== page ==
Civil Rights: the Women’s Rights Movement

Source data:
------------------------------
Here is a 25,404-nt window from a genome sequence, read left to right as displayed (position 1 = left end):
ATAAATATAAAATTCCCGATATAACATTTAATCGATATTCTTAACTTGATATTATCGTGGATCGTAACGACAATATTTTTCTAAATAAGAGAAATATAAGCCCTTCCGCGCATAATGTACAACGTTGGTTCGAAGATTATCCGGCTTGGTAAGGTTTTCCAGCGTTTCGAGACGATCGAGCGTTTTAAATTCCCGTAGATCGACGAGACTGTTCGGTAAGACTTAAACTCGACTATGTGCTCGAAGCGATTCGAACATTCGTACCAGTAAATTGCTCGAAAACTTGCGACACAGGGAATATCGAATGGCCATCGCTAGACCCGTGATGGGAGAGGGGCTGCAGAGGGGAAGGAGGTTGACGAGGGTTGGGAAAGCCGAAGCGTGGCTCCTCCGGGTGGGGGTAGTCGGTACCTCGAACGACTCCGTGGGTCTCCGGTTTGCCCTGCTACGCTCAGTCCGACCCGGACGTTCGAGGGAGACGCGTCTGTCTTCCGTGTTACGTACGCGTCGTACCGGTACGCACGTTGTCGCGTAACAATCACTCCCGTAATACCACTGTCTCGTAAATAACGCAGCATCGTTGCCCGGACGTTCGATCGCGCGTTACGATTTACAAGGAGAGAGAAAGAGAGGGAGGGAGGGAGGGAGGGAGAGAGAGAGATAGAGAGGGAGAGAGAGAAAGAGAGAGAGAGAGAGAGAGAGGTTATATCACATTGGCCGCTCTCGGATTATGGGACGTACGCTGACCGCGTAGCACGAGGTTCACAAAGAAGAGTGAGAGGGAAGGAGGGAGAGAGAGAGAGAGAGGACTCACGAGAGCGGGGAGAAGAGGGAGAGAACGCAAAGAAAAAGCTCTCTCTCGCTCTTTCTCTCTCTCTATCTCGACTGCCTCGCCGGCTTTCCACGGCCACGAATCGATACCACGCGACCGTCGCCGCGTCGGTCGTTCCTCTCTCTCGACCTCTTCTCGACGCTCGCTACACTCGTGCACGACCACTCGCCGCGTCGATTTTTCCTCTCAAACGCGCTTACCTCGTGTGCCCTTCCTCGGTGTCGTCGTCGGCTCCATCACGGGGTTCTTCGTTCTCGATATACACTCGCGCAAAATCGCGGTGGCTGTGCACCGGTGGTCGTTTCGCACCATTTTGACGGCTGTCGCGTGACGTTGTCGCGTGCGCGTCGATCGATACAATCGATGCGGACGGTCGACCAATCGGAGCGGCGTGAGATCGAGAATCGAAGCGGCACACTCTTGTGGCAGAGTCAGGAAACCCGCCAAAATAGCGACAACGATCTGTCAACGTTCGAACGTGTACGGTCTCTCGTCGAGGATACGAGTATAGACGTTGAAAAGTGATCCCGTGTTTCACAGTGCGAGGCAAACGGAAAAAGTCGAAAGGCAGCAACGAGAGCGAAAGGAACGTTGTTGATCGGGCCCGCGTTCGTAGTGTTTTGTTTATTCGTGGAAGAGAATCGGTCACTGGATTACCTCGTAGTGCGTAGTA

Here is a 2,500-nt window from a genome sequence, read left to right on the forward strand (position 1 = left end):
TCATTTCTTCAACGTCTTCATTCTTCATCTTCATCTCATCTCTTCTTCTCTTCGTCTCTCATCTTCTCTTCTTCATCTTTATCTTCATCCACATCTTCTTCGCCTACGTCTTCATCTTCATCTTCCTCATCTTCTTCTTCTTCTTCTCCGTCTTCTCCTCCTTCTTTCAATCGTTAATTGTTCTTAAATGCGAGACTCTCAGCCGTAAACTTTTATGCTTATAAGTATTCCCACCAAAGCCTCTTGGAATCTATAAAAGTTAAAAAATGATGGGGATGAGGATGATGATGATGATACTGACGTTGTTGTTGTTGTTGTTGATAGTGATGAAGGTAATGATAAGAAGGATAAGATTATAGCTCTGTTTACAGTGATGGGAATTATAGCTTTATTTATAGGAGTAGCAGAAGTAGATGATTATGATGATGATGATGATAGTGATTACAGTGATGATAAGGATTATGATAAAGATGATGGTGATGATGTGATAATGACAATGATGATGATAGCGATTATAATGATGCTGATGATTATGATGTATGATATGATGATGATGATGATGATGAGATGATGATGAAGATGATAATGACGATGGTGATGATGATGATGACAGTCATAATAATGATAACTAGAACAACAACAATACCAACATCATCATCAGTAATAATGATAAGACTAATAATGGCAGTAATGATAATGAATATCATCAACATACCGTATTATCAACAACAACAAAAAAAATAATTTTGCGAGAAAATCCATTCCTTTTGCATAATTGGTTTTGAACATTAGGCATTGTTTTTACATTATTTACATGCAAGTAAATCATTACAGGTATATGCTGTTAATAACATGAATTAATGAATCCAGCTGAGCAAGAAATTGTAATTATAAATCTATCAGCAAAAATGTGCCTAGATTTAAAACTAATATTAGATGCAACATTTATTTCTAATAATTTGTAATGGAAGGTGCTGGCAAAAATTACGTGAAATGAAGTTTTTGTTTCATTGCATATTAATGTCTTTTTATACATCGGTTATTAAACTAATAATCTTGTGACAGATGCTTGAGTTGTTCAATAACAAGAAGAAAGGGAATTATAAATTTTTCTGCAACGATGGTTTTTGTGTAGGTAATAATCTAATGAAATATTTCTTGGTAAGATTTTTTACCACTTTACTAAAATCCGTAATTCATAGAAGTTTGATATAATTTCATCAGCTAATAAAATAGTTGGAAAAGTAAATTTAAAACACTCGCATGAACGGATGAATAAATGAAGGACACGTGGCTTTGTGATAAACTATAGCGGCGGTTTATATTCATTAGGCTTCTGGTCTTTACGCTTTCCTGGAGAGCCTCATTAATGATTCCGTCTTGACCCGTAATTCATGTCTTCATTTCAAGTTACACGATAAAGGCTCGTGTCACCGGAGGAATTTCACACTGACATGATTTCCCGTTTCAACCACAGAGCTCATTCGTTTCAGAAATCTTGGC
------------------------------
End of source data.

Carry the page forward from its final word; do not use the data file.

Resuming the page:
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Even though called a citizen of a free country, women had no rights during the 19th century United States. They were looked down as intellectually and physically unequal to men. They had no legal rights and were made slaves in their houses. They didn’t have the right to own property, maintain their wages, sign a contract or vote. They had to fight a long battle to earn the right to vote. That outcome led to the women’s rights movement. The women’s right movement began in 1848, when the first women’s rights convention was held in Seneca Falls, New York. It was held by Elizabeth Cady Stanton and Lucretia Mott. There were 300 people who attended the meeting. They passed along ideas that called for the abolition of legal, economic, and social discrimation against women. The ranks of women’s rights activists grew until emancipation changed the face of the woman’s rights movement forever. In the 20th century leadership of the movement passed to two organizations. The first organization was the National American Woman Suffrage Association. It was under the leadership of Carrie Chapman. The NAWSA convinced President Wilson and the Congress to pass woman suffrage Constitutional Amendment. The second organization was the National Woman’s Party. It was under the leadership of Alice Paul. In order to convince President Wilson and Congress to pass a woman suffrage movement, they had to undertake radical actions. In 1920, due to the combine efforts of the NAWSA and the NWP the 19th Amendment was ratified. It gave women the right to vote. This victory was considered the greatest achievement by women in the Progressive Era. It was the largest extension of democratic voting rights in our nation’s history. Work Cited 1. 2. O’Connor, Karen; Sabato J., Larry; Yanus B,

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